Fiat Tries to Get the Chrysler Deal Done

By Brendan Moore


fiat-group-logo-small1The clock is ticking down to April 30, the government’s deadline for Chrysler to craft some sort of partnership with Fiat, and no one can say that Fiat isn’t doing it’s best to get the deal done. Of course, they want the deal on their terms, but they are trying to get it all wrapped up before the government’s drop-dead date.

Sergio Marchionne, the CEO of Fiat, is in the US again, with visits scheduled to Detroit and Washington, D.C.

There are, however, problems.

The autoworkers unions in the both the US and Canada are resisting making any more concessions, concessions that Fiat says it needs for any merger with Chrysler to work.

Chrysler’s creditors are balking at the haircut Chrysler, Fiat and the federal government wants them to take and have instead proposed their own more creditor-friendly terms which are very different than the ones initially proposed.

These are not minor problems, and either one of them could easily derail any deal. On the other side of the ocean, though, everyone seems pretty happy. From Europe’s point of view, the Fiat-Chrysler seems to be a foregone conclusion, and Fiat’s stock has climbed upward as a result. The unconfirmed report in Automotive News last week that Fiat would also do a deal with GM’s Latin American and European arms also pushed the stock up. Italian politicians have lined up behind the deal, and so have the Italian unions, since they believe access to the American market will result in more Fiat Group cars being sold, which in turn means the Italians have to build more cars.

Prime Minister Silvio Berlusconi has publicly stated that he is in favor of the deal and Miniister of Industry, Claudio Scajola, stated at a press conference last week that a Fiat-Chrysler deal “would benefit the entire Italian industrial system.”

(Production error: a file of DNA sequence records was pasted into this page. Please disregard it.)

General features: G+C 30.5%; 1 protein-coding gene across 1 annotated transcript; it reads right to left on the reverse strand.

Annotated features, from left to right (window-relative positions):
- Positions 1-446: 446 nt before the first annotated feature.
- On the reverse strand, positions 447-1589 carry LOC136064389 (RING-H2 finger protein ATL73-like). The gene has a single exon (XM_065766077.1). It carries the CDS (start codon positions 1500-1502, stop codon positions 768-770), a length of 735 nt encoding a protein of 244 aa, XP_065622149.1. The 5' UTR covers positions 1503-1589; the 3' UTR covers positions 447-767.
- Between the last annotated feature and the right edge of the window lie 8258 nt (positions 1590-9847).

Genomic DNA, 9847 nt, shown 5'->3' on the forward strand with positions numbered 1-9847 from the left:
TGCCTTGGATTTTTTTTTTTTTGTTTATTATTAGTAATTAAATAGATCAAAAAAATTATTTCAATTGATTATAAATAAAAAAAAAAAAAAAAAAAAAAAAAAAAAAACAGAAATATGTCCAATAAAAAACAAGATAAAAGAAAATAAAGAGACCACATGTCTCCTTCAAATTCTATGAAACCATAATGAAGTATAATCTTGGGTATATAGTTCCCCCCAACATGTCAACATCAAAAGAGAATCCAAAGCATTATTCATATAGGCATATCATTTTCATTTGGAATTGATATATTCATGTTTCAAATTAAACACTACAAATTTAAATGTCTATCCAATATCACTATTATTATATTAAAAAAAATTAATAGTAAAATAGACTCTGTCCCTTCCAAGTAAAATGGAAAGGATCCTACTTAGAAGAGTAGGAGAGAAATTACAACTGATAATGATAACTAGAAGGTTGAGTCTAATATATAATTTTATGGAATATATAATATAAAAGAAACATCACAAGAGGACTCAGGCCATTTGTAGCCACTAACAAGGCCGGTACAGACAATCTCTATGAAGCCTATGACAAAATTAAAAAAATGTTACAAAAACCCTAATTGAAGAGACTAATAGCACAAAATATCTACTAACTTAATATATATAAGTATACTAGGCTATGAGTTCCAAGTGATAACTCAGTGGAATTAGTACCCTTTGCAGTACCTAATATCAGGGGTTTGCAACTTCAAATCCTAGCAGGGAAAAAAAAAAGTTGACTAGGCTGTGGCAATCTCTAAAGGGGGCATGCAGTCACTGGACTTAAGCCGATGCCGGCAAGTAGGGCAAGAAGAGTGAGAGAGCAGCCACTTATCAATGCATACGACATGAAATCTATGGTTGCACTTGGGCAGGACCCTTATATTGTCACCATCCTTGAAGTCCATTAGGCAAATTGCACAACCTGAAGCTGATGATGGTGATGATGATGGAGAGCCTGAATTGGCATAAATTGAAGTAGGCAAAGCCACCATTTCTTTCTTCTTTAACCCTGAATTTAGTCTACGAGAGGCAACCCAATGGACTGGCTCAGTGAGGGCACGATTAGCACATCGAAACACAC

All is not rosy in Italy, though, as Fiat is expected to post poor first-quarter trading results, with a loss of approximately $142 million USD. The company has been profitable every quarter since 2005. Fiat’s first-quarter performance is not expected to affect the proposed deal for Chrysler in any way.

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Author: Brendan Moore

Brendan Moore is a Principal Consultant with Cedar Point Consulting , a management consulting practice based in the Washington, DC area. He also manages Autosavant Consulting, a separate practice within Cedar Point Consulting. where he advises businesses connected to the auto industry. Cedar Point Consulting can be found at

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  1. Even if Fiat-Chrysler sells no Chrysler vehicles except Jeeps and the trucks, they come out ahead. They get a nice dealer network and another shot at the US consumer. You know they’re going to get their part of Chrysler for free, so it’s all good for Chrysler.

  2. Don’t the unions realize that unless they make concessions there won’t be ANY jobs for them to negotiate about? Their stubbornness will just put ALL of Chrysler’s people out of work. I normally support the unions, but this time they’re just wrong.

  3. Even if Fiat doesn’t put up any money up front, it’s far from free as they’ll be assuming Chrysler’s debts. Plus, it’s going to take a significant amount of time and money to bring Fiat models to the American market.

  4. Jimbo, in spite of what Bob Nardelli originally said, Fiat made abundantly clear that they would not be assuming a proportionate share of Chrysler’s debt as part of their tentative agreement. From Chrysler’s correction:

    “As a potential result of the ongoing discussions taking place related to the Fiat alliance, Fiat would become an equity holder with the same rights and responsibilities as all other equity holders in a newly restructured company. To clarify, this does not mean Fiat would assume responsibility for any of Chrysler LLC’s debt.”

  5. If fiat and chrysler make a deal they need to move up the
    speed for fiat product .There is an urgent need for small
    ( A and B segment car in north america ) What a great merger .

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